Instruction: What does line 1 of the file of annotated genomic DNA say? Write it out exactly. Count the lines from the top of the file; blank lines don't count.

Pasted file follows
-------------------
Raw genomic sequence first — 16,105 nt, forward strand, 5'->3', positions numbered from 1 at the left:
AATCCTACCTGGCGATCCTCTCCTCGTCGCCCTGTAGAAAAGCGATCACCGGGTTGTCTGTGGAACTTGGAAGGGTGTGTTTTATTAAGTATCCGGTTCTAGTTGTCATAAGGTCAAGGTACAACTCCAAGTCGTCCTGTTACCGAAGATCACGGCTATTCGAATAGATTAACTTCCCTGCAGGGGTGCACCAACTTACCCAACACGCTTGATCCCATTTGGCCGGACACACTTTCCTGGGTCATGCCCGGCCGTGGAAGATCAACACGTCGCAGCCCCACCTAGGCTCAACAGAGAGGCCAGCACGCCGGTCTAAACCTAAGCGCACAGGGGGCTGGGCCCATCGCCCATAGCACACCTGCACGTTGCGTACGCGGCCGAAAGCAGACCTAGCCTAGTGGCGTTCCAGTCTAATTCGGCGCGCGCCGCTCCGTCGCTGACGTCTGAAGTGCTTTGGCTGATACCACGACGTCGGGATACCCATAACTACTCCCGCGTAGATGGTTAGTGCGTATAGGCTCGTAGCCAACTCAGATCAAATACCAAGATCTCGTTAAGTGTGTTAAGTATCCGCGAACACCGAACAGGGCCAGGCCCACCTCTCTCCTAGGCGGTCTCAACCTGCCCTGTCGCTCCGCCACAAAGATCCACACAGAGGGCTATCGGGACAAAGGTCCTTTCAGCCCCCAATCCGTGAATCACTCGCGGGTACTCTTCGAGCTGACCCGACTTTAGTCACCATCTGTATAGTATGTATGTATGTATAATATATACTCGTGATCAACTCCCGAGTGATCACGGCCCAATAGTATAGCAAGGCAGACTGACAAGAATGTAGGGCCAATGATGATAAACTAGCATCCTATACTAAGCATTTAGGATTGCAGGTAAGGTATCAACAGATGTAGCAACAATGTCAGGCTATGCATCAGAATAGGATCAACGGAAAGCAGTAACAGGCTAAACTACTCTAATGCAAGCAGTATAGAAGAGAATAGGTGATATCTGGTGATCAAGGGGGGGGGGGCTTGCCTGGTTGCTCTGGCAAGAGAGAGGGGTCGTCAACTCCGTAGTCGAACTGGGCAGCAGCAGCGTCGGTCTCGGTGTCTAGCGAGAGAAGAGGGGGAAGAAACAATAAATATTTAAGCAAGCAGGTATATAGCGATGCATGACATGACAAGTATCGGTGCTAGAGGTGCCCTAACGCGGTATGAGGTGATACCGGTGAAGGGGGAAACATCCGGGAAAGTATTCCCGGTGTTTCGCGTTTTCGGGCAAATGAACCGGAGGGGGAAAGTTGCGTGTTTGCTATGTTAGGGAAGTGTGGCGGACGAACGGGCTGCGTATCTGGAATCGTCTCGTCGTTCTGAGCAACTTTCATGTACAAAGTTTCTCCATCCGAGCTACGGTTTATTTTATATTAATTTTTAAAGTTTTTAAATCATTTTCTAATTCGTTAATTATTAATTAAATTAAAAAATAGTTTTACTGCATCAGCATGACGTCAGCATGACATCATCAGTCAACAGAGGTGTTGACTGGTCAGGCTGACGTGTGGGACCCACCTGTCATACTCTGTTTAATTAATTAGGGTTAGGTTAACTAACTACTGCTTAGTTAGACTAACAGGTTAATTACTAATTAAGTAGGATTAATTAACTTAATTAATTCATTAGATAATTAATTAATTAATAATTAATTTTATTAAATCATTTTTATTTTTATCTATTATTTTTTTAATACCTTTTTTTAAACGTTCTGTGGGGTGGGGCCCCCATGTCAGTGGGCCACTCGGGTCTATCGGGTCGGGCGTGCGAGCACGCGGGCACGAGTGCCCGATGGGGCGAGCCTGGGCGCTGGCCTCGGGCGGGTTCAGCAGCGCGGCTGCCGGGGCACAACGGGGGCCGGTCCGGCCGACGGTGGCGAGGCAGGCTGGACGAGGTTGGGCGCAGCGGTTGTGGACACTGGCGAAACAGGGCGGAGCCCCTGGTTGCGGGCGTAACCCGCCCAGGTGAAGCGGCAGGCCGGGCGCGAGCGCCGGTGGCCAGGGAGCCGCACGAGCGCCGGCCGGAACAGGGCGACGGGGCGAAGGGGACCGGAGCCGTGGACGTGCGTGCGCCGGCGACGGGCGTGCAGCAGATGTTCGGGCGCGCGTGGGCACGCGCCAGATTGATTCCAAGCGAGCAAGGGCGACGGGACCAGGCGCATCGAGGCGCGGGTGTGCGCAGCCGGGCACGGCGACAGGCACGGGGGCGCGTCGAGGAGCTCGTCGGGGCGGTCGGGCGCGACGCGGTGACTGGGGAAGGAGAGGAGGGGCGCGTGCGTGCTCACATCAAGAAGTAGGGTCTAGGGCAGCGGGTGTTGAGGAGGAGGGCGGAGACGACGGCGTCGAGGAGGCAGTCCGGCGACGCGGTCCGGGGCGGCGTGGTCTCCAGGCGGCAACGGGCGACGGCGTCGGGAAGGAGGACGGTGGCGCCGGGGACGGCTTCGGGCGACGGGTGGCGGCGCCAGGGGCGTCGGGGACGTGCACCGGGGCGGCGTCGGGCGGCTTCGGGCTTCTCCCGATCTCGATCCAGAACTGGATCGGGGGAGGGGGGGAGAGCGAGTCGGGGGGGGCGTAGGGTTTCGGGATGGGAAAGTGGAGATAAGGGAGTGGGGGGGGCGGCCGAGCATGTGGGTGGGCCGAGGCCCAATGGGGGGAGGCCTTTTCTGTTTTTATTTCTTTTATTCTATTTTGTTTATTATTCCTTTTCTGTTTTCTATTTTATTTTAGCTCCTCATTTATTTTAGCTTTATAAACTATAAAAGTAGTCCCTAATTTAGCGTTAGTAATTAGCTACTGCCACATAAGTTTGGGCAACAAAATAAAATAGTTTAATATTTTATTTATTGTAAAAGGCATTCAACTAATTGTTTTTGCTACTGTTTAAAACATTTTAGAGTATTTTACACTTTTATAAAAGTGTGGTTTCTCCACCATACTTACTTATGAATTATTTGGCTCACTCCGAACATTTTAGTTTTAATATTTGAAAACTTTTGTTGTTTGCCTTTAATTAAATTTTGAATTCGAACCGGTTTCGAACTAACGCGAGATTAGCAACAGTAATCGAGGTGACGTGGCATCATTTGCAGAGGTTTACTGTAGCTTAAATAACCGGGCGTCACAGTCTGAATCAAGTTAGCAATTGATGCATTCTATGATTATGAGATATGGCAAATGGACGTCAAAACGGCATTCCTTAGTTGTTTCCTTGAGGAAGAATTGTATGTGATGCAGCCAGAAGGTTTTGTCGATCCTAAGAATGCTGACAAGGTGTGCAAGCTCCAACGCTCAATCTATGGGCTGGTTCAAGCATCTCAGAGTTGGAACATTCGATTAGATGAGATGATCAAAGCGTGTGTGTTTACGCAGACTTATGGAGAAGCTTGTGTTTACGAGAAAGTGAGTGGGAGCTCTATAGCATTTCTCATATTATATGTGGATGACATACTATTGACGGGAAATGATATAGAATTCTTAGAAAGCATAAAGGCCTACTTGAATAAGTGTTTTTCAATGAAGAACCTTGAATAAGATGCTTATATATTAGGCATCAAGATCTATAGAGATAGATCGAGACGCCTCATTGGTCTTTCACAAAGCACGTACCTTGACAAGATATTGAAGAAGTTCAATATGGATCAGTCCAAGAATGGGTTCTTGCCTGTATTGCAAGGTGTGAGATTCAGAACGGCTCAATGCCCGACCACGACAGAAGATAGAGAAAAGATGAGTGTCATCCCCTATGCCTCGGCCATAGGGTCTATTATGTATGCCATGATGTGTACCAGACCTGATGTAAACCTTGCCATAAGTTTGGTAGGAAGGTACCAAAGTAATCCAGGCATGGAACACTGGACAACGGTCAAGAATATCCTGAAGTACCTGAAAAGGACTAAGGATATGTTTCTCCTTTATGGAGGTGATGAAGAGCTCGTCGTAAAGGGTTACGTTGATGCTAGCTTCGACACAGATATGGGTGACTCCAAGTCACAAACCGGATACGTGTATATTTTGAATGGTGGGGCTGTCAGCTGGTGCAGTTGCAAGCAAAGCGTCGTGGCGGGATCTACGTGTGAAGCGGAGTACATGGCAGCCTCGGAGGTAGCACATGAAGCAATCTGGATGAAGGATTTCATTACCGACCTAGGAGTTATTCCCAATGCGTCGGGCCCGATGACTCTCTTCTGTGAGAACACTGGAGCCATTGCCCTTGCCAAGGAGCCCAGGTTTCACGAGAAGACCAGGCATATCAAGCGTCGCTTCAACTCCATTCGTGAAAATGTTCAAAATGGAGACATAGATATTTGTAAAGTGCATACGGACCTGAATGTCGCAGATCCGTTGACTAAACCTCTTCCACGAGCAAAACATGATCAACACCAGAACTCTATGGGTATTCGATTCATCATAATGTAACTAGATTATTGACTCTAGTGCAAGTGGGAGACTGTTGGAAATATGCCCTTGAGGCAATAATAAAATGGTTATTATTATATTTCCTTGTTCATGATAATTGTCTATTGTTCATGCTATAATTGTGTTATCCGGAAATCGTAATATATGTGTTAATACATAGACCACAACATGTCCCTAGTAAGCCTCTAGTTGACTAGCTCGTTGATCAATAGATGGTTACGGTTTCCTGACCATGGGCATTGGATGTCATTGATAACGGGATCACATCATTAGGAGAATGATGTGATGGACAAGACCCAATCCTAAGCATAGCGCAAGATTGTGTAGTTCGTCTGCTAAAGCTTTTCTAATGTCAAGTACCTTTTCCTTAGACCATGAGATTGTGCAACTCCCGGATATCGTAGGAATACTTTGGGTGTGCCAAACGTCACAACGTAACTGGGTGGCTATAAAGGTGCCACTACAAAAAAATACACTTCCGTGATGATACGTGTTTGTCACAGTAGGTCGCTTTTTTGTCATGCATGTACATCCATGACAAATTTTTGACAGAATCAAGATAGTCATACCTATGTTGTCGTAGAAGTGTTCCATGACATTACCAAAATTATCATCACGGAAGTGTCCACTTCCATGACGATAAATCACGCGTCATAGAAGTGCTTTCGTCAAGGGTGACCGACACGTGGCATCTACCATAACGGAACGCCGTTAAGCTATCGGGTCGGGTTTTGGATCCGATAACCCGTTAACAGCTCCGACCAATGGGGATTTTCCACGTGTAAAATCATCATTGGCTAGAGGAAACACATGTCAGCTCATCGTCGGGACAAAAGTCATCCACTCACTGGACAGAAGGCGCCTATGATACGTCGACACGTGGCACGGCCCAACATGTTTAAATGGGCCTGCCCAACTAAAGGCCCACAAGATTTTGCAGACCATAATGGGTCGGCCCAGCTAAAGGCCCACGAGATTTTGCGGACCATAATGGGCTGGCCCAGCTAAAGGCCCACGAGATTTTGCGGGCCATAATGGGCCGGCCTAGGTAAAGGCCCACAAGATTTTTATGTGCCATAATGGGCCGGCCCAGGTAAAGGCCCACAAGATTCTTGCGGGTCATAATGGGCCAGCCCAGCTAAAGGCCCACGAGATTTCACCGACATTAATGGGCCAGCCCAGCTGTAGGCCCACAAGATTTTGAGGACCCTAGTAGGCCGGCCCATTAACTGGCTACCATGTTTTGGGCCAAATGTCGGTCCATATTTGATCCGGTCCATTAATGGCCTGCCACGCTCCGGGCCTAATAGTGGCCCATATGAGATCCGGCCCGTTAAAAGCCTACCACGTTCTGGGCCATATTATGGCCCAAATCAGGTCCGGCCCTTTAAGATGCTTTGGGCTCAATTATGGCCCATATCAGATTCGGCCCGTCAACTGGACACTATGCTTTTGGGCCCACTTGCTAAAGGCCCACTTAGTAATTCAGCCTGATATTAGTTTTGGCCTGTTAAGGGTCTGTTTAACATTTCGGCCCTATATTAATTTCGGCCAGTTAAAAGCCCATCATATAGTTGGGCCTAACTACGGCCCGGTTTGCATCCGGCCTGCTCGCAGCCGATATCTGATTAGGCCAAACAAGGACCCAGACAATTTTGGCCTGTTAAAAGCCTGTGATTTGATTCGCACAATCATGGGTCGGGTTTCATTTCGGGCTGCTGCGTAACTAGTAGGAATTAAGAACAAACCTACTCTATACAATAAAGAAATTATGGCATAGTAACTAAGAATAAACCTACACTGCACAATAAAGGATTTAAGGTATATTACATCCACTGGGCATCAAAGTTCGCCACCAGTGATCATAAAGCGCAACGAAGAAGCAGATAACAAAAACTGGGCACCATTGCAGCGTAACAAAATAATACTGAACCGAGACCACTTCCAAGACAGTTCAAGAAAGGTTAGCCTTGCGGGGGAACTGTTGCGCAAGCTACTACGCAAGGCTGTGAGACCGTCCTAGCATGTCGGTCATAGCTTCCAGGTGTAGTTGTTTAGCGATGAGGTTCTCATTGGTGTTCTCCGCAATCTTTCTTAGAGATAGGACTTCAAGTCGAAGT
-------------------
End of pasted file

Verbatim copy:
Raw genomic sequence first — 16,105 nt, forward strand, 5'->3', positions numbered from 1 at the left: